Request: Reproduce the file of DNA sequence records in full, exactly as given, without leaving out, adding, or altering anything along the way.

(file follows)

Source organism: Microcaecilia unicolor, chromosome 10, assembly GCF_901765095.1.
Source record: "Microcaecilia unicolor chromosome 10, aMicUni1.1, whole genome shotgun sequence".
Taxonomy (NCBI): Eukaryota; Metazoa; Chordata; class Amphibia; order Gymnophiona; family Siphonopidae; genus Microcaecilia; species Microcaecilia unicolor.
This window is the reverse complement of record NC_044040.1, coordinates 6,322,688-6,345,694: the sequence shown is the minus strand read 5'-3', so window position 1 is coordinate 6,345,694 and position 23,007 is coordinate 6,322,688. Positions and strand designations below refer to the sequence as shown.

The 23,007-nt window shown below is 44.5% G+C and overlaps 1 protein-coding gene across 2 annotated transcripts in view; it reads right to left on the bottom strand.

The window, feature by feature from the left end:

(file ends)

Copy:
Source organism: Microcaecilia unicolor, chromosome 10, assembly GCF_901765095.1.
Source record: "Microcaecilia unicolor chromosome 10, aMicUni1.1, whole genome shotgun sequence".
Taxonomy (NCBI): Eukaryota; Metazoa; Chordata; class Amphibia; order Gymnophiona; family Siphonopidae; genus Microcaecilia; species Microcaecilia unicolor.
This window is the reverse complement of record NC_044040.1, coordinates 6,322,688-6,345,694: the sequence shown is the minus strand read 5'-3', so window position 1 is coordinate 6,345,694 and position 23,007 is coordinate 6,322,688. Positions and strand designations below refer to the sequence as shown.

The 23,007-nt window shown below is 44.5% G+C and overlaps 1 protein-coding gene across 2 annotated transcripts in view; it reads right to left on the bottom strand.

The window, feature by feature from the left end: